Exhibits AS 494-C, AS 494-D and AS 494-E clearly show that Telstra technicians experienced major problems when they attempted to test my fax machine in conjunction with a fax machine installed at Graham Schorer’s (COT spokesperson’s) office. It is important to highlight Exhibit AS 494-A because according to the arbitration agreement, all of my claim documents should have automatically been returned to me within six weeks after the arbitrator had handed down his findings. When this didn’t happen, I arranged to collect the documents myself and then drove to Melbourne to pick them up. When I got back to Cape Bridgewater I discovered that more than half of my original faxed claim documents were missing from the arbitrators official arbitration received schedule documents.

A comparison of Telstra’s official schedule of documents received with the dated fax accounts and the letters and documents that I had been faxing to the arbitrator during the whole duration of my arbitration has been documented in Exhibit (AS 789). This Exhibit shows there were some forty-one sets of documents that although they were faxed to the arbitrator’s office those documents were not forwarded on to Telstra’s defence.
The hand-written note in the top left corner of AS 494-C states: “Stored in Fax Stream”, confirming that faxes intercepted via Telstra’s testing process are stored in Telstra’s Fax Stream centre so the document can be read, at any time, by anyone with access to that centre. In other words, this storage system shows other types of documents (not just test faxes) can be intercepted in the same way and then stored in Telstra’s fax Stream centre so the document can be read, at any time by anyone with access to that centre.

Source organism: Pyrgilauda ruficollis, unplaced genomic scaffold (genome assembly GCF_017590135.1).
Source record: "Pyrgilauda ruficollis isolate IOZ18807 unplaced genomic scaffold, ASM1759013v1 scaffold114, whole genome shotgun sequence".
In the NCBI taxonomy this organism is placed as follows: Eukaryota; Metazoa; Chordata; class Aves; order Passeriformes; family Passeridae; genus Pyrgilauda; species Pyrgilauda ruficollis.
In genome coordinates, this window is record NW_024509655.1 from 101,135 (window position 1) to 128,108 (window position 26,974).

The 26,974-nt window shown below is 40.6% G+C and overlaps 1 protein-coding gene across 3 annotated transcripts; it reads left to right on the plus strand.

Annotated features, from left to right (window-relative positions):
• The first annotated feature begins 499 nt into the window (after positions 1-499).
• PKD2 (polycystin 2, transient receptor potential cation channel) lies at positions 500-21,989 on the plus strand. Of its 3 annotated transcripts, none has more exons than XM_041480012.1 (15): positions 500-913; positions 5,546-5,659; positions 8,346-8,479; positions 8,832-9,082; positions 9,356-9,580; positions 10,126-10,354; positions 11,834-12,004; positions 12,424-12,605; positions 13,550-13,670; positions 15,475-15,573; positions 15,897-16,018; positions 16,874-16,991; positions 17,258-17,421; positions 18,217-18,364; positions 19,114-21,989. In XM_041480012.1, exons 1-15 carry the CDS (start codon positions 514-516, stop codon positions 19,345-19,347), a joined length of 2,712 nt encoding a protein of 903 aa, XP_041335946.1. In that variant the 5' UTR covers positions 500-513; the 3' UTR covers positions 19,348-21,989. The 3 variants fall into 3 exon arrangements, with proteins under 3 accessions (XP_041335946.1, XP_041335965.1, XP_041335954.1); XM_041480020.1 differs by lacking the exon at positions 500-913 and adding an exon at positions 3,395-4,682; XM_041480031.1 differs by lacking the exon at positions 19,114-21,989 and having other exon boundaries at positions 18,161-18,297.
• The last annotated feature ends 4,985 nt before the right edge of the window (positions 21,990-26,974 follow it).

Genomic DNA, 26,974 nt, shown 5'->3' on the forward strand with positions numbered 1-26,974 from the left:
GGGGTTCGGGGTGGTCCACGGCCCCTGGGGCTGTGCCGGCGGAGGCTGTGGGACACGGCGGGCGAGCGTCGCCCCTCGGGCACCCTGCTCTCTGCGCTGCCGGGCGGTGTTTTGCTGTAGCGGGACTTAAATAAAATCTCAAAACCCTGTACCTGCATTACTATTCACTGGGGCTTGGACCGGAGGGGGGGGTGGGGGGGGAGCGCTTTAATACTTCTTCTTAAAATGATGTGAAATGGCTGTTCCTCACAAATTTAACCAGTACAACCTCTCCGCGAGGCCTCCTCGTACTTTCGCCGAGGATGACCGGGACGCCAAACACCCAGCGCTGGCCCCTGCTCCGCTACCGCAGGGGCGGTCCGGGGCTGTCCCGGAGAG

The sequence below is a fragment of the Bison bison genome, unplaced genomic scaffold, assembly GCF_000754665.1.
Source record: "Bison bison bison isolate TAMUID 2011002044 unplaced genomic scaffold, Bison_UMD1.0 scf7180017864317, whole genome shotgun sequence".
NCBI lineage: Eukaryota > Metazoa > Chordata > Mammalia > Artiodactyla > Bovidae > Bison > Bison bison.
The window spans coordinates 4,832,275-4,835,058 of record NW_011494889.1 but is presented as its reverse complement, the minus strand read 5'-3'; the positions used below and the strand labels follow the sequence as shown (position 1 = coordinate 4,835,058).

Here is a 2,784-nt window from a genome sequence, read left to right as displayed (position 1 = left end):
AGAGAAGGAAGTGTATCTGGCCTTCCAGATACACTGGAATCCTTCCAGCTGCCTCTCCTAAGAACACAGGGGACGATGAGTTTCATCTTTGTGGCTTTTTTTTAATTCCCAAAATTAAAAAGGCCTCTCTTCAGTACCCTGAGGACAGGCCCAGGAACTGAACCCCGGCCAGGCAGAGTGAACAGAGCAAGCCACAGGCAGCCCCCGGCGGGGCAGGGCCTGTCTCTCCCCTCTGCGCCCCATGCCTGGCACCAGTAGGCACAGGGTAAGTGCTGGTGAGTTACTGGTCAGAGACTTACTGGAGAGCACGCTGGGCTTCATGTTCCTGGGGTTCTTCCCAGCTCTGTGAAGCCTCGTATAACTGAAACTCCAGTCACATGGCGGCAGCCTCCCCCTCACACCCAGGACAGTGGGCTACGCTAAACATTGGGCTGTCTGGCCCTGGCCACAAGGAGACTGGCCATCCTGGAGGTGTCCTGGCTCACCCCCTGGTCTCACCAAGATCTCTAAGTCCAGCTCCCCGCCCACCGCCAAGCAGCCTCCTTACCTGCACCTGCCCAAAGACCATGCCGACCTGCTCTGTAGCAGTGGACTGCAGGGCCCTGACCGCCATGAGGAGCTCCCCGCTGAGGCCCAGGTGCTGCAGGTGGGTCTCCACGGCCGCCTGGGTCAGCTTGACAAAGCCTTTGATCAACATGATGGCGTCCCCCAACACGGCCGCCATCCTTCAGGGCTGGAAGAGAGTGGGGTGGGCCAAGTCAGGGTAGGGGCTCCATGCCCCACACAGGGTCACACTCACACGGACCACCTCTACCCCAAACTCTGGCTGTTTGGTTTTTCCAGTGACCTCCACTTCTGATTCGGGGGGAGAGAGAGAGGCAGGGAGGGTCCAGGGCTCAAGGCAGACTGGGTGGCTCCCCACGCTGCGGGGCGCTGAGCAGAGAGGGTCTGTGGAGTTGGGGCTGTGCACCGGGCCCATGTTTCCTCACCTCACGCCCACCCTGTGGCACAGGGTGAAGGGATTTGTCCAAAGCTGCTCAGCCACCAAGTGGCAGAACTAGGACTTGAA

The Scandrett & Associates report (  )proves that numerous COT arbitration documents were definitely intercepted, including faxes travelling to and from Parliament House, the Commonwealth Ombudsman’s Office and various COT cases premises, including Alan’s business. (AS 494-C) also shows that intercepted faxes were, perhaps still are, stored wherever it is that Telstra’s fax stream documents were/are stored. This means, in turn, that Telstra, the defendant in the COT arbitrations, had free access to in-confidence documents that the claimants believed they were only sending to their accountants, lawyers and/or technical advisors that the claimants might not have wanted to be disclosed to the defendants at the time.

If the Senate Estimates Committee had been provided with this evidence COT faxes were stored in a facility for assessment purposes, together with the George Close/Fax Stream interception evidence (AS 492-A above), all of the COT arbitrations would have been considered null and void and Telstra would have been ordered to compensate all of the COT Cases for all of their costs, both up to that time and while a new arbitration process was being set up to ensure the COT Cases received their discovery documents. This screening of COT Cases arbitration documents by someone with access to Telstra’s network has also been discussed in the various chapter on absentjustice.com forty and whether the Australian Government should have investigated these privacy breaches under Article 12 Universal Declaration of Human Rights which states: